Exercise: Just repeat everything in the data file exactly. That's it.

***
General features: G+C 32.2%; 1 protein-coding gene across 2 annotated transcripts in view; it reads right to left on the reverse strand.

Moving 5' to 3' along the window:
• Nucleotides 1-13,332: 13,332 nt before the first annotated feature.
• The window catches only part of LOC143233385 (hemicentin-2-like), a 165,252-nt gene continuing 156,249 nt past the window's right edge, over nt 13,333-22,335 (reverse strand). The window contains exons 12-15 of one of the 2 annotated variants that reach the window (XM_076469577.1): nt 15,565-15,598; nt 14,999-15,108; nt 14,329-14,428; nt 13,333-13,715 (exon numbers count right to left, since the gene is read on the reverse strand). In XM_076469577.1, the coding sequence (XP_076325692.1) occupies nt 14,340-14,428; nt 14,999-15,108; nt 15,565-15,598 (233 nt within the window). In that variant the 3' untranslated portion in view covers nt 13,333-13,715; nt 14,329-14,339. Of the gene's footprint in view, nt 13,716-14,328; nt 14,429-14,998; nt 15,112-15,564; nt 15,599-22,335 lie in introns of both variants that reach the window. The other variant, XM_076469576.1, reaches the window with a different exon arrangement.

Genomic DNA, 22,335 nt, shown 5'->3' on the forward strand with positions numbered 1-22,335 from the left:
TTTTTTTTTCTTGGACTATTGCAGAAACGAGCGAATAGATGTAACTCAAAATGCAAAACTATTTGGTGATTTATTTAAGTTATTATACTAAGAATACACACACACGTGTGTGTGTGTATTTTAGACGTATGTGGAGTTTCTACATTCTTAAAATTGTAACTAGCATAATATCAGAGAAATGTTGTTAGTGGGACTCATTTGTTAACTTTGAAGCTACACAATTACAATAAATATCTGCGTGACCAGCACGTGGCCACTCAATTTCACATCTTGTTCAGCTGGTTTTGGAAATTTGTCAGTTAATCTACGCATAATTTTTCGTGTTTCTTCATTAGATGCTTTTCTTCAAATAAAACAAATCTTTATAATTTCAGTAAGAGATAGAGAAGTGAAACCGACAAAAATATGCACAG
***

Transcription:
General features: G+C 32.2%; 1 protein-coding gene across 2 annotated transcripts in view; it reads right to left on the reverse strand.

Moving 5' to 3' along the window:
• Nucleotides 1-13,332: 13,332 nt before the first annotated feature.
• The window catches only part of LOC143233385 (hemicentin-2-like), a 165,252-nt gene continuing 156,249 nt past the window's right edge, over nt 13,333-22,335 (reverse strand). The window contains exons 12-15 of one of the 2 annotated variants that reach the window (XM_076469577.1): nt 15,565-15,598; nt 14,999-15,108; nt 14,329-14,428; nt 13,333-13,715 (exon numbers count right to left, since the gene is read on the reverse strand). In XM_076469577.1, the coding sequence (XP_076325692.1) occupies nt 14,340-14,428; nt 14,999-15,108; nt 15,565-15,598 (233 nt within the window). In that variant the 3' untranslated portion in view covers nt 13,333-13,715; nt 14,329-14,339. Of the gene's footprint in view, nt 13,716-14,328; nt 14,429-14,998; nt 15,112-15,564; nt 15,599-22,335 lie in introns of both variants that reach the window. The other variant, XM_076469576.1, reaches the window with a different exon arrangement.

Genomic DNA, 22,335 nt, shown 5'->3' on the forward strand with positions numbered 1-22,335 from the left:
TTTTTTTTTCTTGGACTATTGCAGAAACGAGCGAATAGATGTAACTCAAAATGCAAAACTATTTGGTGATTTATTTAAGTTATTATACTAAGAATACACACACACGTGTGTGTGTGTATTTTAGACGTATGTGGAGTTTCTACATTCTTAAAATTGTAACTAGCATAATATCAGAGAAATGTTGTTAGTGGGACTCATTTGTTAACTTTGAAGCTACACAATTACAATAAATATCTGCGTGACCAGCACGTGGCCACTCAATTTCACATCTTGTTCAGCTGGTTTTGGAAATTTGTCAGTTAATCTACGCATAATTTTTCGTGTTTCTTCATTAGATGCTTTTCTTCAAATAAAACAAATCTTTATAATTTCAGTAAGAGATAGAGAAGTGAAACCGACAAAAATATGCACAG